In my recent appearance on the Home Pro Real Estate Show, AM 700 KSEV in Houston, the topic of the day was home inspections. It was a good topic and everyone agreed that buyers should avoid purchasing property without an inspection by a licensed mechanical inspector. The reasons were many, but it came down to a few key points.
Protecting your investment is the overriding factor to have the property inspected. No one wants surprises once they have moved into their new home and months, or even years later, discover you are facing an expensive repair that a home inspection would have revealed.
As a seller or buyer do you have a realistic expectation of what an inspection report on the property is likely to find. Well, you say I’m not an inspector, how would I know what to expect? Here is where your real estate professional can help. Although, real estate agents are not inspectors, we have been through enough inspections to anticipate what might appear on the report and can prepare our clients on what they might expect.
If our clients are buying or selling a twenty year old home that may have some deferred maintenance issues, its likely those items will show up and it should not be a surprise when they do. Putting a plan in place to address the repair requests in advance can go a long way to keeping everyone focused on their objective, namely that buyers want to buy and sellers want to sell.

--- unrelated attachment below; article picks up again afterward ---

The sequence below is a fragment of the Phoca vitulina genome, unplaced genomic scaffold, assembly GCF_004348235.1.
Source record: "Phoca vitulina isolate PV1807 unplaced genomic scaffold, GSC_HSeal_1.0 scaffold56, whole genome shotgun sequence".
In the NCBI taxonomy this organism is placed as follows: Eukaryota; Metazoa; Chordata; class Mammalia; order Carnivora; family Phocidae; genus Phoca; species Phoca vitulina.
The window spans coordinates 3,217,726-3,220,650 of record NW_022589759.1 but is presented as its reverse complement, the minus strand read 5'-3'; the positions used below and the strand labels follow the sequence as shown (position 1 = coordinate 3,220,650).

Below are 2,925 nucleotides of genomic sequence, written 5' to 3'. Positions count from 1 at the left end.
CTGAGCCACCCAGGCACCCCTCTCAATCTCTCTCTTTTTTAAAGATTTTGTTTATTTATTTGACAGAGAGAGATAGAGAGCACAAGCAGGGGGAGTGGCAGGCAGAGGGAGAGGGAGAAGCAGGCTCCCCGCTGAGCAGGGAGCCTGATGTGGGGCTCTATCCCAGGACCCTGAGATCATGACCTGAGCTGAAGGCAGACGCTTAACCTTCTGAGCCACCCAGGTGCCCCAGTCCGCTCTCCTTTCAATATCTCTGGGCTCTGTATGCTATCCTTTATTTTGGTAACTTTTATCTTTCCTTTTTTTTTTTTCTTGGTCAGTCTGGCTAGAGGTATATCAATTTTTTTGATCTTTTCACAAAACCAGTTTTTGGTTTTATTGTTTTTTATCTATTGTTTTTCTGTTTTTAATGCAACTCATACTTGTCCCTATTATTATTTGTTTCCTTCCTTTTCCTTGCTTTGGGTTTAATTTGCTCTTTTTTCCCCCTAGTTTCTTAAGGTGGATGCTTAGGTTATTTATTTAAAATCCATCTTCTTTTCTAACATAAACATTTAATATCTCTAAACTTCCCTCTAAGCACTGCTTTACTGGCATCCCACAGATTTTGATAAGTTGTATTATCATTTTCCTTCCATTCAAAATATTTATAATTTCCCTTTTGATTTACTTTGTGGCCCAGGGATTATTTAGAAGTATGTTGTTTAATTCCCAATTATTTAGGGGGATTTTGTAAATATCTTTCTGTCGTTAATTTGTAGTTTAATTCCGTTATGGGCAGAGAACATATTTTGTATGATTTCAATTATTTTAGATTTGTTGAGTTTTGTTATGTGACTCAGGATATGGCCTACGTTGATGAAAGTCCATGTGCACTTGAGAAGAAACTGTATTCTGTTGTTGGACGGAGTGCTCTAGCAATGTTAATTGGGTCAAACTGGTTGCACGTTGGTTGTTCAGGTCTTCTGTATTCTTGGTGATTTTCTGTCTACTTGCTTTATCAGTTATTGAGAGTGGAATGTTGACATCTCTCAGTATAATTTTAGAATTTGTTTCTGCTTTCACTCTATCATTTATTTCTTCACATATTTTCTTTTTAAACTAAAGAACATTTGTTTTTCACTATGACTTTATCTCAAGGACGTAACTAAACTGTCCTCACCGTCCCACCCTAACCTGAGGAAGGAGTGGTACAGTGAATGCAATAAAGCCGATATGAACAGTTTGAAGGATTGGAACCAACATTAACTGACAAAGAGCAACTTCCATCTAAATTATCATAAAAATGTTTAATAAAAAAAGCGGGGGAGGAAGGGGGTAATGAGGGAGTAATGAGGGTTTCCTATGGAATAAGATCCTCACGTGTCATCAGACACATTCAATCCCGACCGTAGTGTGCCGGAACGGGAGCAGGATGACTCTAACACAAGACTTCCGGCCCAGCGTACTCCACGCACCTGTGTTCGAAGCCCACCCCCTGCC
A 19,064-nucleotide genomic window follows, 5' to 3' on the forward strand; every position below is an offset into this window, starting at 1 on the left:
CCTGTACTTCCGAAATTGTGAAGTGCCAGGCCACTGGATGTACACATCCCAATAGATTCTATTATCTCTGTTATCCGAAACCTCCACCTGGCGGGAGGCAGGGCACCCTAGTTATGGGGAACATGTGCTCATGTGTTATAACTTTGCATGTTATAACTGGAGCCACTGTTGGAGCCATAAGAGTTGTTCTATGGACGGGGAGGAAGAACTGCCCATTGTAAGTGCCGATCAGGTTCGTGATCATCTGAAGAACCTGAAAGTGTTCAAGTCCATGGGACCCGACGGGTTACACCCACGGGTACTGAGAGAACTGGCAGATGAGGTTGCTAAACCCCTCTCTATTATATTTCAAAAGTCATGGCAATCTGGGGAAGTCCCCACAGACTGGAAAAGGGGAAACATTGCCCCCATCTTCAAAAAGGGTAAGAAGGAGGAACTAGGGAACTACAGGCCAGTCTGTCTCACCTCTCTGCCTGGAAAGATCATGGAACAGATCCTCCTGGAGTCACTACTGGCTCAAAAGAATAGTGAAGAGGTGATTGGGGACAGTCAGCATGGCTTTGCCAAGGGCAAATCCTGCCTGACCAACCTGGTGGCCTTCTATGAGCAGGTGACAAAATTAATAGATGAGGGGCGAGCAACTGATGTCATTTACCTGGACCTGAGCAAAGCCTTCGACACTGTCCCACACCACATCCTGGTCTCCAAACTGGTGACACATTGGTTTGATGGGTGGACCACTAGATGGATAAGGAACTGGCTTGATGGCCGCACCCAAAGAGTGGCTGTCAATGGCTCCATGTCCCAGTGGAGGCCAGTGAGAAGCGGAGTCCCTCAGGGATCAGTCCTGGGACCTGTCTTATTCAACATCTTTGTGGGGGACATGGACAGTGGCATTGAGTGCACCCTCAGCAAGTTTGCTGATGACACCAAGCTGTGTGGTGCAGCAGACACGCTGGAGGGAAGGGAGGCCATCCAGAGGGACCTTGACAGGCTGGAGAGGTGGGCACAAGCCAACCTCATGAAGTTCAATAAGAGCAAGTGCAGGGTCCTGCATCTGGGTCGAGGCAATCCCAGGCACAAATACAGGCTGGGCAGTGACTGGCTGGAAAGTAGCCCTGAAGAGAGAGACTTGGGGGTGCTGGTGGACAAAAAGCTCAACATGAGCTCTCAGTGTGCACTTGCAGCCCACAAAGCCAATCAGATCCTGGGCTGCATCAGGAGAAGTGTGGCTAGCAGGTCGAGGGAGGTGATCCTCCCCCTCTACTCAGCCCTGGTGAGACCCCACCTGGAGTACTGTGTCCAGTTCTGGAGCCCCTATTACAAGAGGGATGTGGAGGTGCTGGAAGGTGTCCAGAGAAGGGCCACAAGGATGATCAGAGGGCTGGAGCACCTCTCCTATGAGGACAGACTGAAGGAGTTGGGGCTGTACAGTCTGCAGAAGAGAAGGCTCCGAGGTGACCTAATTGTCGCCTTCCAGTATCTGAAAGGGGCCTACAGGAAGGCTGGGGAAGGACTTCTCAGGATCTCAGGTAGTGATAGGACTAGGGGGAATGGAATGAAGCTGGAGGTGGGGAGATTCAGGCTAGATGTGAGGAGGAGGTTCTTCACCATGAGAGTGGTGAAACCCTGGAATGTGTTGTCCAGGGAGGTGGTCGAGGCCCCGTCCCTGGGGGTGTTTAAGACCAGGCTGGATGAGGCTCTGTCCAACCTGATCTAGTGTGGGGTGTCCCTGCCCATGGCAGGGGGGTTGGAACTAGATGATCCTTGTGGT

What happens when the initial inspection reveals the need to call in additional specialized inspectors. I wrote an earlier article about what to do when an additional inspection is required from a specialized expert, Home Inspection Tip – Why another inspector click that link to learn more about when additional inspections are suggested.
Major in the majors, don’t major in the minors. There are many things that can show up on an inspection report, at first look you might think every single item must be repaired in order for the seller to sell or buyer to buy. Not necessarily. Minimum code standards change over time and what was once an accepted practice now may not be the norm. Discuss with your inspector, service personnel and experts about what needs to be repaired before you move forward to purchase, or what can be a honey-do list or handyman project after you move in. Generally, the majors are structural integrity, roof life, foundation and heating and cooling systems.
The purchase of a home is the largest financial transaction most people ever undertake. In contrast, the small amount you would invest in a home inspection would repay itself many times over in peace of mind, knowing the true health of the property your about to purchased.